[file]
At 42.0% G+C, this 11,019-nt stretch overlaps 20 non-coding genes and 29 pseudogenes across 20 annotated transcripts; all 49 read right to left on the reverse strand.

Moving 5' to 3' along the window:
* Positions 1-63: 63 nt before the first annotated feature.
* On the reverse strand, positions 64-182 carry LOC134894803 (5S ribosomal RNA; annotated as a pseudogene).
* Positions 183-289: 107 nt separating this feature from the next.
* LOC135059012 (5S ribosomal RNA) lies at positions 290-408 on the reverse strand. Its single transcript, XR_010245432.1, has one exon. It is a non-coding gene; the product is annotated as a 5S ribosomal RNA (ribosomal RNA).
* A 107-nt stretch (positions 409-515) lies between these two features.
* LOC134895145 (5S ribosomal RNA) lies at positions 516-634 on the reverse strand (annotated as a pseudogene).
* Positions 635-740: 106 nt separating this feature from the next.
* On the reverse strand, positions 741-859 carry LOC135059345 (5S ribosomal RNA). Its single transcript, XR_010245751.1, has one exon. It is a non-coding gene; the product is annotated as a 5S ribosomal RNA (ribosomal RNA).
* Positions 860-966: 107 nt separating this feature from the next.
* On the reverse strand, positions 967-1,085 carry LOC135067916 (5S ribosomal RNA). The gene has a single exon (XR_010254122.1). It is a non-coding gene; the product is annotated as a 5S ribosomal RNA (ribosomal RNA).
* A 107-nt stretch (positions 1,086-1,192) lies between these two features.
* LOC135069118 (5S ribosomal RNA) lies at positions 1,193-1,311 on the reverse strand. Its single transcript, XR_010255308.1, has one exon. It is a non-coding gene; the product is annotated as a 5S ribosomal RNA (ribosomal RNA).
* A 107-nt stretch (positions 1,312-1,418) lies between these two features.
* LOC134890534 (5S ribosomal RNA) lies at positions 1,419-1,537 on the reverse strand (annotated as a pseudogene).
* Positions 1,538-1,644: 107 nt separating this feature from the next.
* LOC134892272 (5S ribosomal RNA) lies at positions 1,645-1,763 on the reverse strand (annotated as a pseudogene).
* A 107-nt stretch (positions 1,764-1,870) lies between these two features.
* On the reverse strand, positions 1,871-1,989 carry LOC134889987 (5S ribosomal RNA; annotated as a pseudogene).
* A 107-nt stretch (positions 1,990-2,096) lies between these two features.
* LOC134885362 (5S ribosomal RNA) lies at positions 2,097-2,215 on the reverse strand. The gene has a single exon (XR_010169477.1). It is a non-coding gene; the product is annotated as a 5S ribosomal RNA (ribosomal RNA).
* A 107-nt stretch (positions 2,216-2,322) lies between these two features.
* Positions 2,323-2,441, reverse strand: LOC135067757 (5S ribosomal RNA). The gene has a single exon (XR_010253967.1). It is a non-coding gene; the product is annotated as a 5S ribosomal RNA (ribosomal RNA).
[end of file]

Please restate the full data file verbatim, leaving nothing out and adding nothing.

At 42.0% G+C, this 11,019-nt stretch overlaps 20 non-coding genes and 29 pseudogenes across 20 annotated transcripts; all 49 read right to left on the reverse strand.

Moving 5' to 3' along the window:
* Positions 1-63: 63 nt before the first annotated feature.
* On the reverse strand, positions 64-182 carry LOC134894803 (5S ribosomal RNA; annotated as a pseudogene).
* Positions 183-289: 107 nt separating this feature from the next.
* LOC135059012 (5S ribosomal RNA) lies at positions 290-408 on the reverse strand. Its single transcript, XR_010245432.1, has one exon. It is a non-coding gene; the product is annotated as a 5S ribosomal RNA (ribosomal RNA).
* A 107-nt stretch (positions 409-515) lies between these two features.
* LOC134895145 (5S ribosomal RNA) lies at positions 516-634 on the reverse strand (annotated as a pseudogene).
* Positions 635-740: 106 nt separating this feature from the next.
* On the reverse strand, positions 741-859 carry LOC135059345 (5S ribosomal RNA). Its single transcript, XR_010245751.1, has one exon. It is a non-coding gene; the product is annotated as a 5S ribosomal RNA (ribosomal RNA).
* Positions 860-966: 107 nt separating this feature from the next.
* On the reverse strand, positions 967-1,085 carry LOC135067916 (5S ribosomal RNA). The gene has a single exon (XR_010254122.1). It is a non-coding gene; the product is annotated as a 5S ribosomal RNA (ribosomal RNA).
* A 107-nt stretch (positions 1,086-1,192) lies between these two features.
* LOC135069118 (5S ribosomal RNA) lies at positions 1,193-1,311 on the reverse strand. Its single transcript, XR_010255308.1, has one exon. It is a non-coding gene; the product is annotated as a 5S ribosomal RNA (ribosomal RNA).
* A 107-nt stretch (positions 1,312-1,418) lies between these two features.
* LOC134890534 (5S ribosomal RNA) lies at positions 1,419-1,537 on the reverse strand (annotated as a pseudogene).
* Positions 1,538-1,644: 107 nt separating this feature from the next.
* LOC134892272 (5S ribosomal RNA) lies at positions 1,645-1,763 on the reverse strand (annotated as a pseudogene).
* A 107-nt stretch (positions 1,764-1,870) lies between these two features.
* On the reverse strand, positions 1,871-1,989 carry LOC134889987 (5S ribosomal RNA; annotated as a pseudogene).
* A 107-nt stretch (positions 1,990-2,096) lies between these two features.
* LOC134885362 (5S ribosomal RNA) lies at positions 2,097-2,215 on the reverse strand. The gene has a single exon (XR_010169477.1). It is a non-coding gene; the product is annotated as a 5S ribosomal RNA (ribosomal RNA).
* A 107-nt stretch (positions 2,216-2,322) lies between these two features.
* Positions 2,323-2,441, reverse strand: LOC135067757 (5S ribosomal RNA). The gene has a single exon (XR_010253967.1). It is a non-coding gene; the product is annotated as a 5S ribosomal RNA (ribosomal RNA).